There was a sigh of relief as lawmakers filed out of the chamber. Days of arguments and political wrangling had come to a successful end, with the confirmation of a new 24-member cabinet under Prime Minister Qureia.

Lawmaker Hanan Ashrawi said the new government might not be perfect, but is a step in the right direction.

"To tell the Palestinian people that we are moving on issues of reform, of separation of powers, of institution building, of rule of law, of democracy. That's what we want," said Ms. Ashrawi.

Lawmakers rejected Prime Minister Qureia's original list of cabinet appointments, saying they want to see new faces, new names, reformers and not those tainted by corruption. The Legislative Council flexed its political muscle twice rejecting the prime minister's proposed list before his slate was put forward in Thursday's final vote.

The cabinet includes 17 newcomers, almost all experts in their field and with advanced university degrees.

The makeup of this new cabinet is seen as a major victory for recently elected President Mahmoud Abbas and his agenda to reform Palestinian political institutions and restart the peace process with the Israelis.

Mohammed Shtayeh served as Mr. Abbas' campaign manager and is now Minister of Housing. He told VOA the vote sends a clear message to the people and the government.

"It is a message of change, it's a message of hope and the load is on the shoulders of every single minister to deliver serious tangible results," said Mr. Shtayeh.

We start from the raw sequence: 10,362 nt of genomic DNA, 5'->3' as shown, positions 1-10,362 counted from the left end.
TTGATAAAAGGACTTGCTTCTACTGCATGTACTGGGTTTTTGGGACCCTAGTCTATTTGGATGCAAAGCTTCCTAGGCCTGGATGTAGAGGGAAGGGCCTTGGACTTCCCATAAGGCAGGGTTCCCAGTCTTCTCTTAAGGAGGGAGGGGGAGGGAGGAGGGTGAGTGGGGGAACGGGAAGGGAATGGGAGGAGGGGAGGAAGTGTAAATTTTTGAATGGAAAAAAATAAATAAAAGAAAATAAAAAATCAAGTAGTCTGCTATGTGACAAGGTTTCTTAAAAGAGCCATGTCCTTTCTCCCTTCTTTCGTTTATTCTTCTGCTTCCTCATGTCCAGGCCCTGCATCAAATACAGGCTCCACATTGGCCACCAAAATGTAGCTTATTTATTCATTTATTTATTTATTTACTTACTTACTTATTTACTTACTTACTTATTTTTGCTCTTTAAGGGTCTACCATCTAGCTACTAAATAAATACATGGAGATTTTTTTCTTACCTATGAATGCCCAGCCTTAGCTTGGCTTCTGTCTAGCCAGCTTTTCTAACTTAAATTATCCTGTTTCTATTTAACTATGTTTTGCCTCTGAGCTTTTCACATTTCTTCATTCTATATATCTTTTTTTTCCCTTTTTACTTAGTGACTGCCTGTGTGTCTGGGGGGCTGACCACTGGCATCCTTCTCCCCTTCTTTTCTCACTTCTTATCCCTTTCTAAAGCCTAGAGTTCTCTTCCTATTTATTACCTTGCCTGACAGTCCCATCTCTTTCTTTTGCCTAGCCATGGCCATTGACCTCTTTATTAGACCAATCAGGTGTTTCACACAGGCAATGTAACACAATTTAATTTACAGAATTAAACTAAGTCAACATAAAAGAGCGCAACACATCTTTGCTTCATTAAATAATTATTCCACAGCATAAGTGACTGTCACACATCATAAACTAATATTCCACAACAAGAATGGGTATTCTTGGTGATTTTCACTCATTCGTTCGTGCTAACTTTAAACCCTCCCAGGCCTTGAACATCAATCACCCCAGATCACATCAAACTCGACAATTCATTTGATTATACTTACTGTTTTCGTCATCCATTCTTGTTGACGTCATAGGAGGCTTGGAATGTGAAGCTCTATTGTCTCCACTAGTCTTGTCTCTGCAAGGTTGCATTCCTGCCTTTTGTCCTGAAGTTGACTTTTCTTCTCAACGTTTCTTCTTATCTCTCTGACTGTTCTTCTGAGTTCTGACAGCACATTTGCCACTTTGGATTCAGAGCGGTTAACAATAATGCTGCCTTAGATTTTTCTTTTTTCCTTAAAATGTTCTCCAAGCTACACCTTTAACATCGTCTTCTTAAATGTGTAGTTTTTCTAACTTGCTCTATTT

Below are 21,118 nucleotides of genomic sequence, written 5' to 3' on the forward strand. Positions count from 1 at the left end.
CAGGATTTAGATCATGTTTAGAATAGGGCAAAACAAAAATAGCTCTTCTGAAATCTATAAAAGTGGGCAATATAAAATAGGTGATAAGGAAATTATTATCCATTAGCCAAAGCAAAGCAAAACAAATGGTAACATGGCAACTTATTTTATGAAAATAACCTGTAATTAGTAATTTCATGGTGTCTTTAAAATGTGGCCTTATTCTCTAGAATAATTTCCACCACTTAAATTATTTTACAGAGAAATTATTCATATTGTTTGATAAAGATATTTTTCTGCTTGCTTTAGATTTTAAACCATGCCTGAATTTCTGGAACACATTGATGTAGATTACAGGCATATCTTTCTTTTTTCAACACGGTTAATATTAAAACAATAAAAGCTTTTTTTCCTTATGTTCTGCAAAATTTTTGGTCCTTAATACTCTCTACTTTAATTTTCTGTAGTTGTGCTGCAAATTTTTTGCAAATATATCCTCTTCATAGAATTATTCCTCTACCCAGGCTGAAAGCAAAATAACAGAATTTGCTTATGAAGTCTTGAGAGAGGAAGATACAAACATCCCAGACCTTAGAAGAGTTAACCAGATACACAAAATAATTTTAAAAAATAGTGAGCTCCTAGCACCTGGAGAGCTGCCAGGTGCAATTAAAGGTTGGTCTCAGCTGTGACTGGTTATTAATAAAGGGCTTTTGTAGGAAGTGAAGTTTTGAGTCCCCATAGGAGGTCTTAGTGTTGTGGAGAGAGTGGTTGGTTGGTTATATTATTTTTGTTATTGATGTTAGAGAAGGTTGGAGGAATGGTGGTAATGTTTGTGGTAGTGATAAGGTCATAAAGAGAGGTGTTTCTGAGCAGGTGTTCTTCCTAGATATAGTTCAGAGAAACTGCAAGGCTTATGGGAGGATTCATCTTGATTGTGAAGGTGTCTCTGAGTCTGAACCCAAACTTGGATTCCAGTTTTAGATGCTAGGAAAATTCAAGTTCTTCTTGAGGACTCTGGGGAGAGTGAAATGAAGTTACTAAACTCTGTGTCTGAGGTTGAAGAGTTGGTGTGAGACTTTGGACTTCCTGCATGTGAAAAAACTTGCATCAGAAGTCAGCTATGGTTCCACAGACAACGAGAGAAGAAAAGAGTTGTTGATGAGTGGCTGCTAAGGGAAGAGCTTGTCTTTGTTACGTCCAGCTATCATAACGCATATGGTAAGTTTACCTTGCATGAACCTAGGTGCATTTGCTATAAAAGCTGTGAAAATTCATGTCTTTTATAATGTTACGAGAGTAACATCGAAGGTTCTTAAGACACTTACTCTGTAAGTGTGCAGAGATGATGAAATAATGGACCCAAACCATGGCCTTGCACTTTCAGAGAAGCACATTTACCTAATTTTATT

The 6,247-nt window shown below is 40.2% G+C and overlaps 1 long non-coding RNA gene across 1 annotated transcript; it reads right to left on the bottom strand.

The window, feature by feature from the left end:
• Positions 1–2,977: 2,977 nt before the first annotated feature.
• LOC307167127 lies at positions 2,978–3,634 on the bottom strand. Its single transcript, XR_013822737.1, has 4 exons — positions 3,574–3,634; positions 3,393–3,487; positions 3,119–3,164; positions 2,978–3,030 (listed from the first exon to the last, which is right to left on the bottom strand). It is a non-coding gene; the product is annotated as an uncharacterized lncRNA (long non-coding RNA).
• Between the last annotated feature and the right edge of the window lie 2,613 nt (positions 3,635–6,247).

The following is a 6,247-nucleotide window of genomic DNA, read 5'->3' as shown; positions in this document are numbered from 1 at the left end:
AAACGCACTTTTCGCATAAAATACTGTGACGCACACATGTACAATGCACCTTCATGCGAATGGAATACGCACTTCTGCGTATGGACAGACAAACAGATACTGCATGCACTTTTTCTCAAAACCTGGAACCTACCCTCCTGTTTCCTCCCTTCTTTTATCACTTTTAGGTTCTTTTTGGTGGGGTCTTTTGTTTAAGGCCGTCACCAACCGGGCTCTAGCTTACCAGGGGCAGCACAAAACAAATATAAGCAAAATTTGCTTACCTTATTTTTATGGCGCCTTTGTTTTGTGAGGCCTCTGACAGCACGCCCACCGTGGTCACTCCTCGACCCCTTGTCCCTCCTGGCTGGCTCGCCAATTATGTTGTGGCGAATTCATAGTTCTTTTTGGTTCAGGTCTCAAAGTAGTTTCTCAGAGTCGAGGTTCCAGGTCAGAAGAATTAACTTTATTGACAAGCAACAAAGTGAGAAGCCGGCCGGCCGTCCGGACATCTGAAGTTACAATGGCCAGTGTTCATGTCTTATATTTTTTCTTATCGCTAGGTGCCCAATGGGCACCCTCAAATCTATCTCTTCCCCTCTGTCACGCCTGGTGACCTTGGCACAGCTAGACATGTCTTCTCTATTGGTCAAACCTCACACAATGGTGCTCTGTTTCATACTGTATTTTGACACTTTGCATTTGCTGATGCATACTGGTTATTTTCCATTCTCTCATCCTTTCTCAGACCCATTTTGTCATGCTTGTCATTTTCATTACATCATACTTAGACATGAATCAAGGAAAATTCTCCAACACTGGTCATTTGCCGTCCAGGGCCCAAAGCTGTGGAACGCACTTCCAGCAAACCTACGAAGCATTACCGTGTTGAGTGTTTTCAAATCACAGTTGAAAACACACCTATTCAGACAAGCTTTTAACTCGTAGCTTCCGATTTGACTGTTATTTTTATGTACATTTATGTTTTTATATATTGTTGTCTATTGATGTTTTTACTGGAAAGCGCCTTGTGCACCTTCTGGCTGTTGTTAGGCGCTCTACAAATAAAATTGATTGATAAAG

Other newcomers include Foreign Minister Nasser al-Kidwa, previously the Palestinian U.N. representative and a nephew of Yasser Arafat. Former general Nasser Yousef has been appointed interior minister and will be responsible for restructuring the various Palestinian security services.

Finance Minister Salam Fayyad retains his post. He has been on the job for several years and is highly respected by the United States and international donors.

Long-time Palestinian negotiator Saeb Erekat lost his cabinet position, but will continue in the role as negotiator with the Israelis.

"It's been very tiring, it's been sleepless nights, but this democracy - Palestinian democracy at birth. These are the labor pains of Palestinian democracy and we should get used to it," he said.

The new cabinet is seen as an important step in the Palestinian democratic reform process, but it also likely to serve a relatively short term since parliamentary elections are scheduled for July and could usher in a completely new government.